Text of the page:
Fix Your Brix: Grow Top Quality Crops with High Brix Gardening

By Monica Mansfield
Published: December 1, 2015 | Last updated: June 13, 2022 11:09:09
Key Takeaways

Growing food is good. Growing food full of nutrition and flavor is better. Often overlooked by gardeners, high brix levels are important to get the most out of your fruits and veggies. Monica Rakowski explains why high brix is good and how to increase its levels in your plants.

What is brix? As gardeners, we strive to grow a delicious, nutritious, pest-free harvest. We buy the right fertilizers and pesticides, measure pH and PPMs, prune, stake and monitor our environment. Even with all of this effort, there is one measurement that many indoor gardeners overlook: the brix. Increasing this one measurement will improve the flavor, nutrition and shelf- life of your produce. It will also keep pests at bay.


Brix measures the total dissolved solids in the sap of a plant, which includes sugars, organic acids, vitamins, minerals, amino acids and phytonutrients. The higher your brix value, the sweeter and more nutritious your plant is. Brix has traditionally been used in the wine, sugar, carbonated beverage, fruit juice and honey industries. However, brix can be used with any crop.

Brix values can be measured with an instrument called a refractometer, which measures the refractive index of a liquid. A couple drops of sap or juice from the plant is squeezed onto the tool. When light strikes the carbohydrates, salts and molecules in the liquid, it bends or refracts. The more dissolved solids there are in the liquid, the greater the refraction, and the higher the brix value. If the fruit, vegetable or leaf does not produce juice easily, the best way to extract it is to use a mortar and pestle to smash them and then strain it through a mesh screen onto the instrument. You could also use a garlic press.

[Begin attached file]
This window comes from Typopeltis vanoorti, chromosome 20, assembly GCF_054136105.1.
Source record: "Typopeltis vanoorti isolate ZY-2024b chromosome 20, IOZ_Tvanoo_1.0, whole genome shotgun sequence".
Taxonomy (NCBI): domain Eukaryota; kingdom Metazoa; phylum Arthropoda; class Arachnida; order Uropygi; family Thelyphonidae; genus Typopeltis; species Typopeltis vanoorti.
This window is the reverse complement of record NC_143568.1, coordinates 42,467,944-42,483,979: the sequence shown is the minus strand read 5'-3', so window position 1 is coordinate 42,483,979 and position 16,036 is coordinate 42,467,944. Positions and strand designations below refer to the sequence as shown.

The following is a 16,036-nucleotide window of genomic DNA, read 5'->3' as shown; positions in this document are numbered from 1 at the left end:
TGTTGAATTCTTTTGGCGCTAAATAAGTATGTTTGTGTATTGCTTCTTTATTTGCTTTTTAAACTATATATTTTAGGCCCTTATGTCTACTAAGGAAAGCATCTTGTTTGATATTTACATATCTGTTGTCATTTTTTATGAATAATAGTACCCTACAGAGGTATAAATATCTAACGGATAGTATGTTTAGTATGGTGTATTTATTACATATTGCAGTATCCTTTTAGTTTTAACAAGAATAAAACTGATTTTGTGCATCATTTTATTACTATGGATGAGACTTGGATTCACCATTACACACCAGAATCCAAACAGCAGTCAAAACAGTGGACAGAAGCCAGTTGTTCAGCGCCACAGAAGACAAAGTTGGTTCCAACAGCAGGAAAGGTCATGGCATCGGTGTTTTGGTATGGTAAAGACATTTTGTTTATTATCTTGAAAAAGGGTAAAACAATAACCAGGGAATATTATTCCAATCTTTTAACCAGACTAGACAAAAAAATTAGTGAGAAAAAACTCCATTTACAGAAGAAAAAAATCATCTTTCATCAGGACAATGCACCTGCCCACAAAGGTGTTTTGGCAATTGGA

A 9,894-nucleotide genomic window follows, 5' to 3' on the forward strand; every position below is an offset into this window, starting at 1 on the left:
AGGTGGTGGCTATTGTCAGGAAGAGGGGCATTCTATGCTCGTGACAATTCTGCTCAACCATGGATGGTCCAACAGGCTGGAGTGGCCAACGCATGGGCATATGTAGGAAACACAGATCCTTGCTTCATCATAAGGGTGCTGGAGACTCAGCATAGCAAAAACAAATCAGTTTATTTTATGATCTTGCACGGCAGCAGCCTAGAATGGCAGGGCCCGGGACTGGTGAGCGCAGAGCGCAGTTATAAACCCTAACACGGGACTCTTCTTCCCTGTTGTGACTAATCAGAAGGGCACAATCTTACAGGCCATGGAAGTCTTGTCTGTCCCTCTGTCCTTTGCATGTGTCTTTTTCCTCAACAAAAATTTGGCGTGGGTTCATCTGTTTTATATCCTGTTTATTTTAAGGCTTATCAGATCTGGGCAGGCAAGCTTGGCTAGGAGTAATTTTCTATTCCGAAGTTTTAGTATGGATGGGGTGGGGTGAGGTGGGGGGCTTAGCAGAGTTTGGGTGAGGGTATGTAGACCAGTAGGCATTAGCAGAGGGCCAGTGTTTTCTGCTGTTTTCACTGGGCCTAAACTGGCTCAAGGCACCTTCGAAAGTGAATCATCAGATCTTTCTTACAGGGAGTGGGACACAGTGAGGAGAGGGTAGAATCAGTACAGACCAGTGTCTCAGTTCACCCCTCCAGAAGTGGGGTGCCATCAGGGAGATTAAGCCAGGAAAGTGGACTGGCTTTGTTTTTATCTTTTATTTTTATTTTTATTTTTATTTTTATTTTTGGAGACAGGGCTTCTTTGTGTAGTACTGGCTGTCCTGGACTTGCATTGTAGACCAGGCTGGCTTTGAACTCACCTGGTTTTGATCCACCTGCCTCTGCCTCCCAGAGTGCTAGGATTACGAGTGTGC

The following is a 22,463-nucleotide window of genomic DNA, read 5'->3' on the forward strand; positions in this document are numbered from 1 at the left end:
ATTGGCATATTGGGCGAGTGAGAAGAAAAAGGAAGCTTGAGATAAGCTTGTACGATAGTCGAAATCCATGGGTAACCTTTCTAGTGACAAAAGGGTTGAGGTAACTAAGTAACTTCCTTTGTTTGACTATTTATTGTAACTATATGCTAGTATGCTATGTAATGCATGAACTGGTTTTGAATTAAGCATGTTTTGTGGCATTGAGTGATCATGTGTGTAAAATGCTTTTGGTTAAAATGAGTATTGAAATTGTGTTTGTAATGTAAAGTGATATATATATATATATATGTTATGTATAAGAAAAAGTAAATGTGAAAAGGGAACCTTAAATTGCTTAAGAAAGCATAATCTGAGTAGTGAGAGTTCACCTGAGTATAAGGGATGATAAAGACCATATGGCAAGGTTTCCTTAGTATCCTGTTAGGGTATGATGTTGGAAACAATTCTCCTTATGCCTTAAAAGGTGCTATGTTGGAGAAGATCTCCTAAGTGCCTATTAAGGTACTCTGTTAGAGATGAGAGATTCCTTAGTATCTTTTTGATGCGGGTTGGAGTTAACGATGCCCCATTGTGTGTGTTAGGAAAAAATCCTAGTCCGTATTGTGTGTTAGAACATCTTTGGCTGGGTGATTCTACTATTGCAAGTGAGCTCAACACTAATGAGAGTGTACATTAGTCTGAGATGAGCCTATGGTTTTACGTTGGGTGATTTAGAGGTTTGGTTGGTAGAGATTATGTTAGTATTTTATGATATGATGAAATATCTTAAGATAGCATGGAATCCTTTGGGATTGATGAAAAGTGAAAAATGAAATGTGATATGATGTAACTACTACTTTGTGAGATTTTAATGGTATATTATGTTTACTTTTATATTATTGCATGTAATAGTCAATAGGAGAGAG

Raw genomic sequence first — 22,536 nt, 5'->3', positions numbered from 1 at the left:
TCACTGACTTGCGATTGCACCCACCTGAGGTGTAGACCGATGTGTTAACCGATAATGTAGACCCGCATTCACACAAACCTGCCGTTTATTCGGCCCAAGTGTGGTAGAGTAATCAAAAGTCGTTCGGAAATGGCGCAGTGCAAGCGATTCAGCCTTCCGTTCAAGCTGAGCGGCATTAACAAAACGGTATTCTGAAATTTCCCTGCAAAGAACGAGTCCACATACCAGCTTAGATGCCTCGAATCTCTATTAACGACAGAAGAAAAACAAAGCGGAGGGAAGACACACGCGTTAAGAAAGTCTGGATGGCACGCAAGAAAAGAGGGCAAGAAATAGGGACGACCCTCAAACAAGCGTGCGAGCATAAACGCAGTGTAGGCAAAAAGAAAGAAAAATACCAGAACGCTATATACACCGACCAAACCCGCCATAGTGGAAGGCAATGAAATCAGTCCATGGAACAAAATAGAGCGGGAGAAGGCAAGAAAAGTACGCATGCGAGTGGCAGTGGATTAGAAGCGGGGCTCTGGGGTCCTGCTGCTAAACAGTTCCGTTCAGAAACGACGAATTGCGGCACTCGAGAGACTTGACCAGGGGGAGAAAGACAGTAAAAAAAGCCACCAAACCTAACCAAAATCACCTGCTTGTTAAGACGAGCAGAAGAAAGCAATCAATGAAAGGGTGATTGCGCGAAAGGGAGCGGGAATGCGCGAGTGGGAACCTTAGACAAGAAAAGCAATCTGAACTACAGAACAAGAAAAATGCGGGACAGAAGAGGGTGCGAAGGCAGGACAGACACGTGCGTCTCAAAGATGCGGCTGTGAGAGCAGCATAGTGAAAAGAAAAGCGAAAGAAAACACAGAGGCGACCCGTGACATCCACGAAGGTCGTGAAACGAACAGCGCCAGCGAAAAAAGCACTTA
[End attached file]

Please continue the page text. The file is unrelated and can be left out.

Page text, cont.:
Dr. Carey Reams, who was a leader in high brix gardening, developed a chart of the poor, average, good and excellent brix levels in a variety of fruits and vegetables. By using this chart in conjunction with a refractometer, you can judge the produce you buy. Armed with these tools, you can find the highest quality farmers to buy from, or push your own garden to new limits.

You’ll find that produce from the grocery store is consistently on the mediocre side of the chart (and we wonder why kids don’t like to eat their veggies). In fact, our taste buds are an even better tool than the refractometer for measuring sugar content and nutrient density in our food. Sugar and mineral content are responsible for the sweetness tingling your taste buds, and if you start tracking the food you measure, you’ll find the tastiest, most nutrient-dense fruit and veggies have the highest brix levels.

Low brix values mean poor nutrition, which leads to pests. Pests are nature’s clean-up crew. They ensure natural selection in plants. Only the strong survive. Plants with a brix value over 12 per cent are much less likely to have pest issues, if they have them at all. It’s only when a plant is weak and sick that bugs attack to clean up the mess. When a plant has deficiencies, simple sugars and incomplete proteins leak out to the surface of the leaves and stems, drawing the bugs in for lunch.


There is a story of two farmers whose fields were right next to each other. One farmer took care of his soil so that his brix levels were high, and the other one didn’t. One terrible year, an infestation of grasshoppers attacked the farmer’s crops who had the low brix. If he stood in his field, swarms of grasshoppers swirled about him. However, if he took just a few steps over to his neighbor’s field, there wasn’t a grasshopper to be found. The farmer with the high brix levels had such healthy crops that the grasshoppers barely noticed them.